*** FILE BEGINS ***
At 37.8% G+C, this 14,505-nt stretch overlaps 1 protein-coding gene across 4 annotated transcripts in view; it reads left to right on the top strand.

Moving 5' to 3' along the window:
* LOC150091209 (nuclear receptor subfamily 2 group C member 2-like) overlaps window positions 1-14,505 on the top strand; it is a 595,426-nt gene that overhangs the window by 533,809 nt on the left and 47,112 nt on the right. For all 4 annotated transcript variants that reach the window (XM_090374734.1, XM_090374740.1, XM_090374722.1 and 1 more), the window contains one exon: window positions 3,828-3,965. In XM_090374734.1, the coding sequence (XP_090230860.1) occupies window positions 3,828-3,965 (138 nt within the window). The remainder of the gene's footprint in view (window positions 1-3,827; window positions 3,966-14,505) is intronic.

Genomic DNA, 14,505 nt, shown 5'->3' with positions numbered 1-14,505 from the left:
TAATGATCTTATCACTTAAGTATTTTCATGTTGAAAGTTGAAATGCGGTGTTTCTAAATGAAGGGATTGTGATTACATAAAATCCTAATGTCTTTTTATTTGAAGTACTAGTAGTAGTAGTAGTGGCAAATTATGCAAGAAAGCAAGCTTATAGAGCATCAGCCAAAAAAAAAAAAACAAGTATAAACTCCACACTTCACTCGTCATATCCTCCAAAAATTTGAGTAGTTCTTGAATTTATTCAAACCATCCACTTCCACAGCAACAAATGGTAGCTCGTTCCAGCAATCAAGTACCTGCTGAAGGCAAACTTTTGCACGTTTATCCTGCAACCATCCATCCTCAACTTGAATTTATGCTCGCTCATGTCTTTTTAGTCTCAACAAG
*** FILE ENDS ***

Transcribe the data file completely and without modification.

At 37.8% G+C, this 14,505-nt stretch overlaps 1 protein-coding gene across 4 annotated transcripts in view; it reads left to right on the top strand.

Moving 5' to 3' along the window:
* LOC150091209 (nuclear receptor subfamily 2 group C member 2-like) overlaps window positions 1-14,505 on the top strand; it is a 595,426-nt gene that overhangs the window by 533,809 nt on the left and 47,112 nt on the right. For all 4 annotated transcript variants that reach the window (XM_090374734.1, XM_090374740.1, XM_090374722.1 and 1 more), the window contains one exon: window positions 3,828-3,965. In XM_090374734.1, the coding sequence (XP_090230860.1) occupies window positions 3,828-3,965 (138 nt within the window). The remainder of the gene's footprint in view (window positions 1-3,827; window positions 3,966-14,505) is intronic.

Genomic DNA, 14,505 nt, shown 5'->3' with positions numbered 1-14,505 from the left:
TAATGATCTTATCACTTAAGTATTTTCATGTTGAAAGTTGAAATGCGGTGTTTCTAAATGAAGGGATTGTGATTACATAAAATCCTAATGTCTTTTTATTTGAAGTACTAGTAGTAGTAGTAGTGGCAAATTATGCAAGAAAGCAAGCTTATAGAGCATCAGCCAAAAAAAAAAAAACAAGTATAAACTCCACACTTCACTCGTCATATCCTCCAAAAATTTGAGTAGTTCTTGAATTTATTCAAACCATCCACTTCCACAGCAACAAATGGTAGCTCGTTCCAGCAATCAAGTACCTGCTGAAGGCAAACTTTTGCACGTTTATCCTGCAACCATCCATCCTCAACTTGAATTTATGCTCGCTCATGTCTTTTTAGTCTCAACAAG